01 January
31 December 2022

150 years of the CRA-W save video capsule

50 years of safeguarding old varieties and enhancing new varieties resistant to diseases and climate change

Agriculture, in perpetual evolution

Throughout the ages, the mass selections operated in the past by growers and the incessant work of breeders have generated new varieties and developed new crops, while some of them disappeared and were eclipsed.

A logical process, because agriculture is always trying to adapt to changes in the economic, societal and climatic context.

On the other hand, for nearly a century, a sudden disappearance of hundreds of heritage varieties has taken place in our countryside and throughout the world. An enormous treasure trove of biodiversity, created and cultivated by generations of men and women, has practically disappeared.  

Indeed, the rapid industrialisation of agriculture  has caused a drastic reduction in local varieties and breeds, once well suited to our regions.

While in CRA-W collections, we can identify a diversity of nearly 1000 old varieties of apple trees – how many are left on the shelves of your stores?


In fact, the few rare commercial varieties of fruits, vegetables and other cultivated plants available on the markets are those selected according to the current criteria of the production and marketing chains.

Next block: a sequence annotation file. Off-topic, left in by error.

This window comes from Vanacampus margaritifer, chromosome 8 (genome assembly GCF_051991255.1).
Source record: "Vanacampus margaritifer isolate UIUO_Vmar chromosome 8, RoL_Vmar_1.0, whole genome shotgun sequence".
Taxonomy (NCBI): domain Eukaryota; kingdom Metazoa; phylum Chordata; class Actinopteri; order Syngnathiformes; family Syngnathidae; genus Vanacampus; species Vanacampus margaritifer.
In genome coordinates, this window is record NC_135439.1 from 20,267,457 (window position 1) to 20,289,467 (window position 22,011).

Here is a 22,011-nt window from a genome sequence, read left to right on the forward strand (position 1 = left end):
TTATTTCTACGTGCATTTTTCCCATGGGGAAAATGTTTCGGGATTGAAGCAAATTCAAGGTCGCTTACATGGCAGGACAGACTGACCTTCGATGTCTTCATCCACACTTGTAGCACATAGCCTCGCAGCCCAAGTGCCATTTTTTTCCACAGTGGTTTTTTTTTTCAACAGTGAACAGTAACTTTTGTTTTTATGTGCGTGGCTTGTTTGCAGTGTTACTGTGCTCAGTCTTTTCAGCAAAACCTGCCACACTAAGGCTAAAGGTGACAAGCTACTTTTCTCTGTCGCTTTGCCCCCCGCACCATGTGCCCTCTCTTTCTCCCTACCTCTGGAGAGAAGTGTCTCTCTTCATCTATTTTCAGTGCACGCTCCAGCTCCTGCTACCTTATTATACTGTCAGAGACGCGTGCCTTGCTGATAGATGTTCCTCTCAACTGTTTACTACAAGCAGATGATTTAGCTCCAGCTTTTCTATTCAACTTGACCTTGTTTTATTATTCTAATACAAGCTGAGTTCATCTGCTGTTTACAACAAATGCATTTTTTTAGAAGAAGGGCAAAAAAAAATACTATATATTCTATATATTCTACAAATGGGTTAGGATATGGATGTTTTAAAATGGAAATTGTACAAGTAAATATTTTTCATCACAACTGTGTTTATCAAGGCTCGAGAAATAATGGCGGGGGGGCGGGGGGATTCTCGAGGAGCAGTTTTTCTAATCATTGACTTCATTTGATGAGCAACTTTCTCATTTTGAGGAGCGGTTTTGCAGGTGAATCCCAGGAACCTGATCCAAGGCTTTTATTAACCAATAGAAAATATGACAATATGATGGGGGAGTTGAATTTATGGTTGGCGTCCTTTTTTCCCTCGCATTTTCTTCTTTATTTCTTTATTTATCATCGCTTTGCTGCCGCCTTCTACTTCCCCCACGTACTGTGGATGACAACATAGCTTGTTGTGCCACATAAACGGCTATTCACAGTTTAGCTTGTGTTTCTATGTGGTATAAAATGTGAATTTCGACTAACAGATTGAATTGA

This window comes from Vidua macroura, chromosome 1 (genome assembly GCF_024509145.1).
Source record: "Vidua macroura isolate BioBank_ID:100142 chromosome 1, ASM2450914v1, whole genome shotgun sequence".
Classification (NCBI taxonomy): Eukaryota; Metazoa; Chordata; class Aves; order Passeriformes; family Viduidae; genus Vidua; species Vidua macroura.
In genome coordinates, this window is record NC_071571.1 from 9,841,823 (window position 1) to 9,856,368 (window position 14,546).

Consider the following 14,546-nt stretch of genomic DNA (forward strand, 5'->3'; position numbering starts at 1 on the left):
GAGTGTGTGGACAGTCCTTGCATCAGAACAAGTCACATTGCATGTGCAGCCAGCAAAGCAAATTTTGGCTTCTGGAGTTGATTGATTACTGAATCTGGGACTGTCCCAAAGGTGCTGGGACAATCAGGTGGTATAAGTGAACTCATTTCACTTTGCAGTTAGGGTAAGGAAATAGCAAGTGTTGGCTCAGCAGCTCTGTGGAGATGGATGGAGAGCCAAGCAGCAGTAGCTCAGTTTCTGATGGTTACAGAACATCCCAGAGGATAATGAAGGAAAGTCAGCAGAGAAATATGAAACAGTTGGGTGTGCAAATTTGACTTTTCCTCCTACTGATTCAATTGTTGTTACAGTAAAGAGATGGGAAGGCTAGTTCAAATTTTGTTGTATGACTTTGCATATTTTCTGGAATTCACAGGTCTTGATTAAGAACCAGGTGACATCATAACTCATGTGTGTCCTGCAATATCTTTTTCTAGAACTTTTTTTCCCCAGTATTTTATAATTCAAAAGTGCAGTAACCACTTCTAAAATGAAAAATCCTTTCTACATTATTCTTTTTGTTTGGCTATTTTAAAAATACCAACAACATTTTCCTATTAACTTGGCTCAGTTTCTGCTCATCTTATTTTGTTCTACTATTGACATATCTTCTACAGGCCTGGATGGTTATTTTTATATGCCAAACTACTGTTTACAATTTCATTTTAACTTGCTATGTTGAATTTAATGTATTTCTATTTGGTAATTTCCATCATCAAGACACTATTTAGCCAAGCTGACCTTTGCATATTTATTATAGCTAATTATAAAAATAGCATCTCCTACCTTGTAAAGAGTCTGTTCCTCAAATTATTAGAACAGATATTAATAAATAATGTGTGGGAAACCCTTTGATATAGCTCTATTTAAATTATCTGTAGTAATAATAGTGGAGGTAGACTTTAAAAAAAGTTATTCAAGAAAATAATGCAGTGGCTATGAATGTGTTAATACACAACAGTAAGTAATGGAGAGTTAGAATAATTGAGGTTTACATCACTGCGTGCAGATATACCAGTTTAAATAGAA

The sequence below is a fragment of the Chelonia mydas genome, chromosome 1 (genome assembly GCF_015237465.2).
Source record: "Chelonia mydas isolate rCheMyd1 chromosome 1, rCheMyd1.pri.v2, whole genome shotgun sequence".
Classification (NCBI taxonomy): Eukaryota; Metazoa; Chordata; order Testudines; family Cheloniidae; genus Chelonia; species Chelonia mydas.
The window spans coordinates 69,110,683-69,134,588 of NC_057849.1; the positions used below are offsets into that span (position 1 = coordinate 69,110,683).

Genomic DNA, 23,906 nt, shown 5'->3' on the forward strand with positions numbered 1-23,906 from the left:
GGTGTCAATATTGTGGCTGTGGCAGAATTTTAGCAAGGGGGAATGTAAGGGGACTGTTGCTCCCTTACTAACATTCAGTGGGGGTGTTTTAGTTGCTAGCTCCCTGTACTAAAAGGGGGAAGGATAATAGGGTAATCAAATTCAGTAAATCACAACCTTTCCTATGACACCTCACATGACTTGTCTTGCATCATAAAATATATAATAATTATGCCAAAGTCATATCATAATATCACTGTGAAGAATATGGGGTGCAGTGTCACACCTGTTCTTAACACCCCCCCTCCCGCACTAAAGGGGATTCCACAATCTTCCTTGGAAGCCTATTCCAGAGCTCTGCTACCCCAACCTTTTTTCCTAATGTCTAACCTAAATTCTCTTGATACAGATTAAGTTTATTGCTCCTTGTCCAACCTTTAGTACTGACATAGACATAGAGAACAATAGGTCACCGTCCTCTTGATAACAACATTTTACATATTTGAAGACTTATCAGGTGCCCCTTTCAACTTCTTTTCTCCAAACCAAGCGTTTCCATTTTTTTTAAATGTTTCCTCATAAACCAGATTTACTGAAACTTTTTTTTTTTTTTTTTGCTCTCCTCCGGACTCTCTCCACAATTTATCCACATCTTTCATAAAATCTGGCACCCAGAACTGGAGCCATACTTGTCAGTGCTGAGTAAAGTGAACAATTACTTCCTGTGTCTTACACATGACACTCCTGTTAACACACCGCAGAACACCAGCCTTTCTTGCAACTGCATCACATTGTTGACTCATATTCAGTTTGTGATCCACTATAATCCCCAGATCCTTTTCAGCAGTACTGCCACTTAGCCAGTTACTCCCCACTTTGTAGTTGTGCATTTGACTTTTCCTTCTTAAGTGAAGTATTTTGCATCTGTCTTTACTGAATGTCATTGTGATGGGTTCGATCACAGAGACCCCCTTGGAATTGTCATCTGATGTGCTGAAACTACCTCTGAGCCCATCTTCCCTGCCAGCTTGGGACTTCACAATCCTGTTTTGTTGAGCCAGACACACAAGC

In the future, the sectors, tastes, shapes, demands in terms of taste and nutritional qualities will always evolve. There will also be a growing demand for varieties that are more robust, more tolerant/resistant to diseases and pests and above all, better adapted to climatic stresses.

The importance of safeguarding

It is therefore essential to preserve a sufficient diversity of old varieties and their natural ancestors which present a great diversity of interesting and often forgotten characters and properties. Why?  

To ensure a future for the agriculture that produces our daily food, the ability to adapt to the many changes depends precisely on the reserves of biodiversity that these old varieties constitute.

For more than fifty years, thanks to the public and enthusiasts, CRA-W has been able to save a very large number of old local and historical varieties to form large collections, among the largest in Europe.

These are annually assessed and valued for current and future generations.

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